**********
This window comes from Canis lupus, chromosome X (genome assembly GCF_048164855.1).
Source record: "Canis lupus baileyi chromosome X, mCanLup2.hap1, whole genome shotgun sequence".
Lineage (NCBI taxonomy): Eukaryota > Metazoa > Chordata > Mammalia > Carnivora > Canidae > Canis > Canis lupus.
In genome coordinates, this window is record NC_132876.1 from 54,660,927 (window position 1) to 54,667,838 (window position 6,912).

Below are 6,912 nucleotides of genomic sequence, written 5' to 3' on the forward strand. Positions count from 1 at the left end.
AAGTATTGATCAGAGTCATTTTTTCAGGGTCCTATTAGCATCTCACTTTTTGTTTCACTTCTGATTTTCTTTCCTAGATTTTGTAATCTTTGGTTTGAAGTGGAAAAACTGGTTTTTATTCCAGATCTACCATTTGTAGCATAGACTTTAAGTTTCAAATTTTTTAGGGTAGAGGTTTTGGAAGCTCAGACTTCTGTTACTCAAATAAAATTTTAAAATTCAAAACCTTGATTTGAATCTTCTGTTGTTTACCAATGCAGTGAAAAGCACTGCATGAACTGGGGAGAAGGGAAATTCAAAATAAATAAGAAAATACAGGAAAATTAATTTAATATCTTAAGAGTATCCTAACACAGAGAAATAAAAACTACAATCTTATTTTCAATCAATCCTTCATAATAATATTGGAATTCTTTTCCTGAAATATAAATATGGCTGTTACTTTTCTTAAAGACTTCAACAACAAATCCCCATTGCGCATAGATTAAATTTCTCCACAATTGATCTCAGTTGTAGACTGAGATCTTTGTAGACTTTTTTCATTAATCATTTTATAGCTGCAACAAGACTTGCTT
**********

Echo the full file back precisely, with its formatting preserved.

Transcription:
This window comes from Canis lupus, chromosome X (genome assembly GCF_048164855.1).
Source record: "Canis lupus baileyi chromosome X, mCanLup2.hap1, whole genome shotgun sequence".
Lineage (NCBI taxonomy): Eukaryota > Metazoa > Chordata > Mammalia > Carnivora > Canidae > Canis > Canis lupus.
In genome coordinates, this window is record NC_132876.1 from 54,660,927 (window position 1) to 54,667,838 (window position 6,912).

Below are 6,912 nucleotides of genomic sequence, written 5' to 3' on the forward strand. Positions count from 1 at the left end.
AAGTATTGATCAGAGTCATTTTTTCAGGGTCCTATTAGCATCTCACTTTTTGTTTCACTTCTGATTTTCTTTCCTAGATTTTGTAATCTTTGGTTTGAAGTGGAAAAACTGGTTTTTATTCCAGATCTACCATTTGTAGCATAGACTTTAAGTTTCAAATTTTTTAGGGTAGAGGTTTTGGAAGCTCAGACTTCTGTTACTCAAATAAAATTTTAAAATTCAAAACCTTGATTTGAATCTTCTGTTGTTTACCAATGCAGTGAAAAGCACTGCATGAACTGGGGAGAAGGGAAATTCAAAATAAATAAGAAAATACAGGAAAATTAATTTAATATCTTAAGAGTATCCTAACACAGAGAAATAAAAACTACAATCTTATTTTCAATCAATCCTTCATAATAATATTGGAATTCTTTTCCTGAAATATAAATATGGCTGTTACTTTTCTTAAAGACTTCAACAACAAATCCCCATTGCGCATAGATTAAATTTCTCCACAATTGATCTCAGTTGTAGACTGAGATCTTTGTAGACTTTTTTCATTAATCATTTTATAGCTGCAACAAGACTTGCTT